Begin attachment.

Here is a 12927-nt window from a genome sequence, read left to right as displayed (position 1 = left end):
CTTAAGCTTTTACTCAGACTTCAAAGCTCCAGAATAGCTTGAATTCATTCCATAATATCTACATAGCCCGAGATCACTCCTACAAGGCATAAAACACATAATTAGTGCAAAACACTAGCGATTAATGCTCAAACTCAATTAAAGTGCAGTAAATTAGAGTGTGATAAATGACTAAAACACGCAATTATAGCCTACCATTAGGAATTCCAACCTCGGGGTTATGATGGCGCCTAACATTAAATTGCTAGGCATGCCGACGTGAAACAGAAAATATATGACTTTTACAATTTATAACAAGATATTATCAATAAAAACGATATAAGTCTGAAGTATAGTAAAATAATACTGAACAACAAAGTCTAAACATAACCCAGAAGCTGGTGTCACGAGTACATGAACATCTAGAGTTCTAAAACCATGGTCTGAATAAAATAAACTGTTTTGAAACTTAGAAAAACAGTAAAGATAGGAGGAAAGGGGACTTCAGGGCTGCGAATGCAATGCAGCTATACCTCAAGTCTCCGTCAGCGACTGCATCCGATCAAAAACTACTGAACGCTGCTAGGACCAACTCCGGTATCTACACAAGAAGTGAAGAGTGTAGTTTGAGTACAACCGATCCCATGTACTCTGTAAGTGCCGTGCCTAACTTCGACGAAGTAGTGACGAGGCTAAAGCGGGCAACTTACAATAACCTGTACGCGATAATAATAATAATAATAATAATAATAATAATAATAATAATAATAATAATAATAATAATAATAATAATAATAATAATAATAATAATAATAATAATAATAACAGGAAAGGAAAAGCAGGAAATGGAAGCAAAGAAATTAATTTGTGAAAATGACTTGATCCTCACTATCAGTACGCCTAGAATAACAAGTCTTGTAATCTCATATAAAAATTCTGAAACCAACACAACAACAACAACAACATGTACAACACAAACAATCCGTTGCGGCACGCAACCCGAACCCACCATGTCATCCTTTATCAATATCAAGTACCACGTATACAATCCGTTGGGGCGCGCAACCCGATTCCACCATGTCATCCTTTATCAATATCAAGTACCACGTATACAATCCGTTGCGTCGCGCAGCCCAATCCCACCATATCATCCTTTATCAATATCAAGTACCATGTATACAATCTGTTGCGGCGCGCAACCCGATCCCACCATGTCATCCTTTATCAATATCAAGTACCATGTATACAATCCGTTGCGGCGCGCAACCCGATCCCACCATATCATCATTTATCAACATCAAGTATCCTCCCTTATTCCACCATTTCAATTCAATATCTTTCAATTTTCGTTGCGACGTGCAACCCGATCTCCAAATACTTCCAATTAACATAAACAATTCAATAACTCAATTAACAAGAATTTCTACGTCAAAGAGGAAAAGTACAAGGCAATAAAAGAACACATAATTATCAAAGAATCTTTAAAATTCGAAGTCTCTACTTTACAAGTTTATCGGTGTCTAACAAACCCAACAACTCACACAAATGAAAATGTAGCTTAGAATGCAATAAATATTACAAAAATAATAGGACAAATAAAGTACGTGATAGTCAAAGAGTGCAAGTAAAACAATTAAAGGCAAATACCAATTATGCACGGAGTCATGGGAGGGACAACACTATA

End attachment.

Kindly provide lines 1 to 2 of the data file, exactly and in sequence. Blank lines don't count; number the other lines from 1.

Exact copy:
Here is a 12927-nt window from a genome sequence, read left to right as displayed (position 1 = left end):
CTTAAGCTTTTACTCAGACTTCAAAGCTCCAGAATAGCTTGAATTCATTCCATAATATCTACATAGCCCGAGATCACTCCTACAAGGCATAAAACACATAATTAGTGCAAAACACTAGCGATTAATGCTCAAACTCAATTAAAGTGCAGTAAATTAGAGTGTGATAAATGACTAAAACACGCAATTATAGCCTACCATTAGGAATTCCAACCTCGGGGTTATGATGGCGCCTAACATTAAATTGCTAGGCATGCCGACGTGAAACAGAAAATATATGACTTTTACAATTTATAACAAGATATTATCAATAAAAACGATATAAGTCTGAAGTATAGTAAAATAATACTGAACAACAAAGTCTAAACATAACCCAGAAGCTGGTGTCACGAGTACATGAACATCTAGAGTTCTAAAACCATGGTCTGAATAAAATAAACTGTTTTGAAACTTAGAAAAACAGTAAAGATAGGAGGAAAGGGGACTTCAGGGCTGCGAATGCAATGCAGCTATACCTCAAGTCTCCGTCAGCGACTGCATCCGATCAAAAACTACTGAACGCTGCTAGGACCAACTCCGGTATCTACACAAGAAGTGAAGAGTGTAGTTTGAGTACAACCGATCCCATGTACTCTGTAAGTGCCGTGCCTAACTTCGACGAAGTAGTGACGAGGCTAAAGCGGGCAACTTACAATAACCTGTACGCGATAATAATAATAATAATAATAATAATAATAATAATAATAATAATAATAATAATAATAATAATAATAATAATAATAATAATAATAATAATAATAATAATAACAGGAAAGGAAAAGCAGGAAATGGAAGCAAAGAAATTAATTTGTGAAAATGACTTGATCCTCACTATCAGTACGCCTAGAATAACAAGTCTTGTAATCTCATATAAAAATTCTGAAACCAACACAACAACAACAACAACATGTACAACACAAACAATCCGTTGCGGCACGCAACCCGAACCCACCATGTCATCCTTTATCAATATCAAGTACCACGTATACAATCCGTTGGGGCGCGCAACCCGATTCCACCATGTCATCCTTTATCAATATCAAGTACCACGTATACAATCCGTTGCGTCGCGCAGCCCAATCCCACCATATCATCCTTTATCAATATCAAGTACCATGTATACAATCTGTTGCGGCGCGCAACCCGATCCCACCATGTCATCCTTTATCAATATCAAGTACCATGTATACAATCCGTTGCGGCGCGCAACCCGATCCCACCATATCATCATTTATCAACATCAAGTATCCTCCCTTATTCCACCATTTCAATTCAATATCTTTCAATTTTCGTTGCGACGTGCAACCCGATCTCCAAATACTTCCAATTAACATAAACAATTCAATAACTCAATTAACAAGAATTTCTACGTCAAAGAGGAAAAGTACAAGGCAATAAAAGAACACATAATTATCAAAGAATCTTTAAAATTCGAAGTCTCTACTTTACAAGTTTATCGGTGTCTAACAAACCCAACAACTCACACAAATGAAAATGTAGCTTAGAATGCAATAAATATTACAAAAATAATAGGACAAATAAAGTACGTGATAGTCAAAGAGTGCAAGTAAAACAATTAAAGGCAAATACCAATTATGCACGGAGTCATGGGAGGGACAACACTATA